How Long Will My Cat Have Diarrhea After Changing Food? A Vet’s Guide
Some cats can handle a change to a new food and never have a single problem. Others have an upset stomach after eating a few bites of a different type of food. Cat owners ask their vets, “How long will my cat have diarrhea after changing food?” Here’s what I tell my clients…
The goal is to change food gradually enough that your cat doesn’t get diarrhea at all. If the cat’s stool is soft, you need to change your approach. Either stop the new food until the stool firms up or go much more slowly with the transition. If diarrhea persists for more than 48 hours, your cat should see a veterinarian.
I’m going to discuss exactly what I tell clients to do when their cat is reacting to a food change. It can get confusing trying this on your own, so read on for my veterinary perspective.
Diarrhea in Cats
When we use the term diarrhea, we mean that a cat’s fecal matter has more moisture than normal. Cat diarrhea happens when there is a problem with the GI tract or with the food they’re eating (or both).
Symptoms of Diarrhea
- Soft or liquid feces
- Mucus or blood in feces
- Larger or smaller amount of stool than normal
- Increased frequency of bowel movements
- Straining to pass stool
- Passing more gas/gurgly tummy
Common Causes of Cat Diarrhea
Diarrhea is one of the most common diseases we veterinarians treat in cats. It’s a general symptom that has many possible causes. Changing cat food is one common cause. Here are a few more triggers of diarrhea:
- Internal parasites (worms, Tritrichomonas foetus, Giardia lamblia)
- Toxin ingestion (plants, chemicals, mycotoxins)
- Diet change or dietary indiscretion (eating garbage, rotten dead animals)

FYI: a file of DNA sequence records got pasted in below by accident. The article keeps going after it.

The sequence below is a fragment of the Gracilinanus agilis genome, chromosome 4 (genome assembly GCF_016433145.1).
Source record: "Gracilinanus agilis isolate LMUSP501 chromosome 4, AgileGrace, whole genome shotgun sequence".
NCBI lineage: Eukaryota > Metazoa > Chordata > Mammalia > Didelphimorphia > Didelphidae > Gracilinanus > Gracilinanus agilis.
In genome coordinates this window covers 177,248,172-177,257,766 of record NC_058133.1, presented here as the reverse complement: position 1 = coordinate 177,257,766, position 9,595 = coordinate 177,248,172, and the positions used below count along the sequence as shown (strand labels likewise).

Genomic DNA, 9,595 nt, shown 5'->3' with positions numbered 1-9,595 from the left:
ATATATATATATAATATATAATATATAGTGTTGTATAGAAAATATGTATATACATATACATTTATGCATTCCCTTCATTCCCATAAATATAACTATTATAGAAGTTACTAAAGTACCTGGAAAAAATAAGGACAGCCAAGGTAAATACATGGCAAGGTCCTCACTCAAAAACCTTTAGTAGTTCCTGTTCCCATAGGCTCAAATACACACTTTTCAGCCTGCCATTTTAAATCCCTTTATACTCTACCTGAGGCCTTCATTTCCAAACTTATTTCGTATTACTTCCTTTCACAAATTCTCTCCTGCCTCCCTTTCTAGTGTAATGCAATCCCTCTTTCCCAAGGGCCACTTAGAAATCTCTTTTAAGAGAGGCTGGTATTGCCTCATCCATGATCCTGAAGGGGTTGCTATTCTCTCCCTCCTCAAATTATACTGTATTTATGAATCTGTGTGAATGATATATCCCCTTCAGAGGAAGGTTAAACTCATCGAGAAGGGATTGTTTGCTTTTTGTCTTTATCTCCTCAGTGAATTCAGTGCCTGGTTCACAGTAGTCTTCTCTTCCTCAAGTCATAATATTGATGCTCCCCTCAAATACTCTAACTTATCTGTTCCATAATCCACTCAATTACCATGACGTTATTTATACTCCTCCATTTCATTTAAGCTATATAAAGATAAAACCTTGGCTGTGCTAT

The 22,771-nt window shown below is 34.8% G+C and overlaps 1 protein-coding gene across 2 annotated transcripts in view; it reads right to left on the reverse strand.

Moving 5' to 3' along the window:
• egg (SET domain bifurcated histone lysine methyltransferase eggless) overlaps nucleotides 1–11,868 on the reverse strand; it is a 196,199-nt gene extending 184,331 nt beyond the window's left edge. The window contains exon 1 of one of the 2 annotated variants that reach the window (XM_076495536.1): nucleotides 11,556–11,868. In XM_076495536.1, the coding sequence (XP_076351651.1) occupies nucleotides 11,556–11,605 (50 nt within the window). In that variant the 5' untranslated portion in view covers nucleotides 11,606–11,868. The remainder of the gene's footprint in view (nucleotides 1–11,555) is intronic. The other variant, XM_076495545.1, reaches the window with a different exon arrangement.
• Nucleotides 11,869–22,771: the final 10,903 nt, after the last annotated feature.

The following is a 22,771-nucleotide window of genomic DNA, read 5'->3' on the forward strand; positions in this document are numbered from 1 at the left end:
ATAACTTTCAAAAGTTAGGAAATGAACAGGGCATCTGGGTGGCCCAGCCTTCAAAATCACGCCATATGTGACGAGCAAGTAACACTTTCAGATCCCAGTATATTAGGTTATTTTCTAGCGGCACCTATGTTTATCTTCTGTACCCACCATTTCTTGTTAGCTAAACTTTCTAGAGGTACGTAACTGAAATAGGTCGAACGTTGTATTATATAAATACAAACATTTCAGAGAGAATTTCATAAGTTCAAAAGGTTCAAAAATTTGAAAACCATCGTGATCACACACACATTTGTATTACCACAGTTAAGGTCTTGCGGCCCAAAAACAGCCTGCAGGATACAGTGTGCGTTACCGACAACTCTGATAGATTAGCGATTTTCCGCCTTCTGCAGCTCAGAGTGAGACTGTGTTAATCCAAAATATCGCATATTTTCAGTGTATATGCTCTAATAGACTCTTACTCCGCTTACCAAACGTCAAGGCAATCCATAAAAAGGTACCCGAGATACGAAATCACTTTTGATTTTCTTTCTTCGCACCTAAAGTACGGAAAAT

- Viral infection (coronavirus, FeLV)
- Stress, including surgery
- Kidney and liver disease
Why Does a Food Change Cause Diarrhea?
We don’t have much scientific data to explain exactly why it happens. Most experts theorize it has to do with the cat’s microbiome and digestive enzymes reacting to unfamiliar nutrients.
A cat’s stomach and intestinal tract host friendly bacteria and yeast that help them digest food. These tiny helpers like different types of food.
If a cat eats one type of food for a long time, their gut microbes become good at breaking down that specific food. If the cat suddenly starts eating a different type of food, the organisms may not know what to do with it.
Acute diarrhea is a symptom of chaos in a cat’s gut. It takes time for a new population of adapted organisms to grow and take their place.
Food Factors That May Cause Problems
You’d be surprised how different two cat foods can be even when they appear similar at first glance. Some differences that often cause gut problems include
- Protein source (chicken to fish, for example)
- Moisture level (dry food to moist food)
- Fat content (low to higher fat)
- Fiber content (low to high fiber)
There is always the possibility that the new food is not really to blame for the digestive upset. The food change could have been a coincidence or it could have unmasked an underlying disease.
How to Manage Diarrhea in Cats After Changing Food
So what should you do if you’ve changed your cat’s food and now they have diarrhea? First, if the cat has had diarrhea for more than 48 hours, they need to see a veterinarian.
If your kitty has soft stool intermittently and has no other symptoms, consider the following…
Make a More Gradual Transition to New Food